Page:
Books

Browse or search ANU Press' range of books or find out more about the publications' authors and co-publishers. Download the book for free or buy a print-on-demand copy.

Displaying results 1 to 10 of 743.

Mandates and Missteps »

Australian Government Scholarships to the Pacific – 1948 to 2018

Authored by: Anna Kent
Publication date: February 2024
Mandates and Missteps is the first comprehensive history of Australian government scholarships to the Pacific, from the first scheme in 1948 to the Australia Awards of 2018. The study of scholarships provides a window into foreign and education policy making, across decades, and the impact such policies have had on individuals and communities. This work demonstrates the broad role these scholarships have played in bilateral relationships between Australia and Pacific Island territories and countries. The famed Colombo Plan is here put in its proper context within international aid and international education history. Australian scholarship programs, it is argued, ultimately reflect Australia, and its perception of itself as a nation in the Pacific, more than the needs of Pacific Island nations. Mandates and Missteps traces Australia’s role as both a coloniser in the Territory of Papua and New Guinea and a participant in the process of decolonisation across the Pacific. This study will be of interest to students and scholars of international development, international education and foreign policy.

The Chinese Communist Party »

A 100-Year Trajectory

Publication date: January 2024
This volume brings together an international team of prominent scholars from a range of disciplines, with the aim of investigating the many facets of the Chinese Communist Party’s 100-year trajectory. It combines a level of historical depth mostly found in single-authored monographs with the thematic and disciplinary breadth of an edited volume. This work stands out for its long-term and multiscale approach, offering complex and nuanced insights, eschewing any Party grand narrative, and unravelling underlying trends and logics, composed of adaption but also contradictions, resistance and sometimes setbacks, that may be overlooked when focusing on the short term. Rather than putting forward an overall argument about the nature of the Party, the many perspectives presented in this volume highlight the complex internal dynamics of the Party, the diversity of its roles in relation to the state, as well as in its interaction with society beyond the state. Our historical approach stresses impermanence beyond the apparent permanence of the Party’s organisation and ideology while also bringing to light the recycling of past practices and strategies. Looking at the Party’s evolution over time shows how its founding structures and objectives have had a long-lasting impact as well as how they have been tweaked and rearranged to adapt to the new economic and social environment the Party contributed to creating.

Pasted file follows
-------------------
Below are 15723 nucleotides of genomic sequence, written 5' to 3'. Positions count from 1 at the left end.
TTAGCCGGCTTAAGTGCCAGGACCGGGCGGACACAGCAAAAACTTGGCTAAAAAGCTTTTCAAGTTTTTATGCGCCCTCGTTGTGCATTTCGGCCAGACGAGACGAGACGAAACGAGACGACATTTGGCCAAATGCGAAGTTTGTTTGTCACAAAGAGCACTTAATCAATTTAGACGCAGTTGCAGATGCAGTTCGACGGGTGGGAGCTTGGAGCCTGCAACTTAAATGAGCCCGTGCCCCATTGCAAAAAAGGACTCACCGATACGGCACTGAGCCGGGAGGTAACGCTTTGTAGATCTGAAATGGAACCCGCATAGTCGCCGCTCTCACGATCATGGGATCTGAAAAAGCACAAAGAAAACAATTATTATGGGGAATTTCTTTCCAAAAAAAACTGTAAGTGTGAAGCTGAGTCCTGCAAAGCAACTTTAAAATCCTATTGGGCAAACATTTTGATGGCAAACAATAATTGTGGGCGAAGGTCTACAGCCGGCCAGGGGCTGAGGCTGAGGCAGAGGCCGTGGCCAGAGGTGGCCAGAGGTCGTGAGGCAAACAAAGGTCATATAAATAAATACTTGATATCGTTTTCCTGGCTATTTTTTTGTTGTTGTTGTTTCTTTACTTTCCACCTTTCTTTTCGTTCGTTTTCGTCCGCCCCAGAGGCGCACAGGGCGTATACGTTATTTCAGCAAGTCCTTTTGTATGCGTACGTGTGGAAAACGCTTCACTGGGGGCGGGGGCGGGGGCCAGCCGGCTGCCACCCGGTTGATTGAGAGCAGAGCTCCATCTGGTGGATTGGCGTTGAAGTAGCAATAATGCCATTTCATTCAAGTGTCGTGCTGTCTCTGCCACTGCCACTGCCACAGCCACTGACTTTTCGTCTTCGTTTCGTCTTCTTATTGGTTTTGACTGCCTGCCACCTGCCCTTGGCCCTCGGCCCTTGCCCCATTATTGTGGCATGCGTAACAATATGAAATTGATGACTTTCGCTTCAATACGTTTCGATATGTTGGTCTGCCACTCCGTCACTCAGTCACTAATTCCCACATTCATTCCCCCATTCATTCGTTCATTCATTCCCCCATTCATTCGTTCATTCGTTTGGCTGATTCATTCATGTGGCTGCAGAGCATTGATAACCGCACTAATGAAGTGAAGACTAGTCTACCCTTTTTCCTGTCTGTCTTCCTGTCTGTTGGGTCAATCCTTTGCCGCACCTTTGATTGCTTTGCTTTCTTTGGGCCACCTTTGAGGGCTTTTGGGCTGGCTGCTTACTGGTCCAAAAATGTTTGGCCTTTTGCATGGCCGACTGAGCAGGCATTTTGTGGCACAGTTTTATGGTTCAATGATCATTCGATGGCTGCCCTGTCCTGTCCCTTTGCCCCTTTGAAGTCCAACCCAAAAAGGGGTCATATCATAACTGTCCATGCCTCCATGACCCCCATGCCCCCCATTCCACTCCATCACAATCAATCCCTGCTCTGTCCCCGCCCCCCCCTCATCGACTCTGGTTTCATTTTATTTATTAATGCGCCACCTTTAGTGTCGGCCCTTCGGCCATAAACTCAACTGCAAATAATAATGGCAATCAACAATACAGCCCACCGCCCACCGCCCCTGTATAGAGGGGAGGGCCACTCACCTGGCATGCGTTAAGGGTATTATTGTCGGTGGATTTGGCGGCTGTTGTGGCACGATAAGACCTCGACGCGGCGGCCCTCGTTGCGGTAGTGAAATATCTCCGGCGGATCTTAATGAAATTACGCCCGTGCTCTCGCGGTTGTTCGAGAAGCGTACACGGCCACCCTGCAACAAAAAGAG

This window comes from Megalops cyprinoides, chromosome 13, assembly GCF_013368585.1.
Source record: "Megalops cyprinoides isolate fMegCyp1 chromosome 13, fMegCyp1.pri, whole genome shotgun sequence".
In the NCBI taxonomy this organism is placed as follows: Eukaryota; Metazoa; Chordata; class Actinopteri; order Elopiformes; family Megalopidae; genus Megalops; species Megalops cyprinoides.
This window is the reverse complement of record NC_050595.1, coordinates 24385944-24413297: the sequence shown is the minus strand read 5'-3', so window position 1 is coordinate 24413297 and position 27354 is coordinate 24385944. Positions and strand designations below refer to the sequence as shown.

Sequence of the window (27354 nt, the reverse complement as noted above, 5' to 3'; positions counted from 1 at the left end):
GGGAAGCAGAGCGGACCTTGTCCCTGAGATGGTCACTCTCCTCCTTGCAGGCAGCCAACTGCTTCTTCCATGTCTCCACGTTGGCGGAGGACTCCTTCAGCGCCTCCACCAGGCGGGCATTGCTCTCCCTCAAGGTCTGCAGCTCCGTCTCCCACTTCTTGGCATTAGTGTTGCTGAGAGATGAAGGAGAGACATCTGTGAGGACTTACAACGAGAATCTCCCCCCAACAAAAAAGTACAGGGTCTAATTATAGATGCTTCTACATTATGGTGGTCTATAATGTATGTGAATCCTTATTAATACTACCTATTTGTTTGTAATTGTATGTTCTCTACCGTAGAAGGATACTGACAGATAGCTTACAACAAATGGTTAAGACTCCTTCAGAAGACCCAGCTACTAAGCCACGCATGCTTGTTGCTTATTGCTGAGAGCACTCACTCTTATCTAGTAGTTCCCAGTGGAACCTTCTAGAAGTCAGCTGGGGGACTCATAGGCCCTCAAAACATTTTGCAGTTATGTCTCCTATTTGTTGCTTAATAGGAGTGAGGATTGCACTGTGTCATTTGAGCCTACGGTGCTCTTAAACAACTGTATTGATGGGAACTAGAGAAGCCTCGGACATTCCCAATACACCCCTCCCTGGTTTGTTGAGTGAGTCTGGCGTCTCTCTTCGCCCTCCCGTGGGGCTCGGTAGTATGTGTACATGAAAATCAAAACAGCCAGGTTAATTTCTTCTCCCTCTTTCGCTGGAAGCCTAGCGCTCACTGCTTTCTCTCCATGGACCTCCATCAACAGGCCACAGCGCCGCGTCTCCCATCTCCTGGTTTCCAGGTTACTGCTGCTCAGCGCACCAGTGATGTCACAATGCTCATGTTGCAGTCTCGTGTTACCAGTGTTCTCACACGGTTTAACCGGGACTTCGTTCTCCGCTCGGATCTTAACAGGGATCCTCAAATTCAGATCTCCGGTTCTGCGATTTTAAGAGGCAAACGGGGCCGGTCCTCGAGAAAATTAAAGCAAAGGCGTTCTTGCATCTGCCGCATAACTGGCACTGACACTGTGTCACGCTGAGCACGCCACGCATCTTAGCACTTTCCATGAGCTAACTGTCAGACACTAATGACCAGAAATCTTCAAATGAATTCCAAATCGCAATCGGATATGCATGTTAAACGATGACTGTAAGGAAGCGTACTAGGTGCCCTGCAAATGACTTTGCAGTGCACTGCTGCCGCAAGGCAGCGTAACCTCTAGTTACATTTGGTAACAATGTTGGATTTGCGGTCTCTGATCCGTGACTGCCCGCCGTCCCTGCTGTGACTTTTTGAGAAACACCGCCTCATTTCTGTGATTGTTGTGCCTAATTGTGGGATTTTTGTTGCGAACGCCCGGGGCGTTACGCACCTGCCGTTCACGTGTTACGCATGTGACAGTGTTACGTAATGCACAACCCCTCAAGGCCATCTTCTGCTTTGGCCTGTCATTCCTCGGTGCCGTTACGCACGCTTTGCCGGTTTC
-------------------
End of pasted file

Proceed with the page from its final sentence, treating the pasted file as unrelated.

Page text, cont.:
Redeveloping China’s Villages in the Twenty-First Century »

The Dilemmas of Policy Implementation

Authored by: Lior Rosenberg
Publication date: January 2024
Implementing national policies is a crucial function of the local Chinese bureaucracy and an indispensable part of Beijing’s overall state capacity. Yet the specifics of how and why local officials interpret and implement such policies have so far escaped detailed attention. In Redeveloping China’s Villages in the Twenty-First Century, Lior Rosenberg fills this gap by examining the national Village Redevelopment Program, one of China’s most significant policies of recent decades to promote rural change. Based on Rosenberg’s on-site research, Redeveloping China’s Villages in the Twenty-First Century investigates the Village Redevelopment Program’s implementation in both the industrialised county of Chenggu, in Shandong province, and the predominantly agricultural county of Beian, in Anhui province. At the book’s heart is a puzzle: the program was supposed to prioritise poorer villages, but in both Chenggu and Beian—despite being carried out in surprisingly divergent ways—it has subsidised improved infrastructure and services in already industrialised and prosperous villages, while leaving behind poorer ones. In explaining this outcome, Rosenberg elaborates on the larger economic, political and social environment in which Chinese local officials operate, as well as the pressures they face from above. He analyses the dual role played by higher-level authorities, as both policy enablers and thwarters in a system that sanctifies commandism but where the distinction between principals and agents is blurred.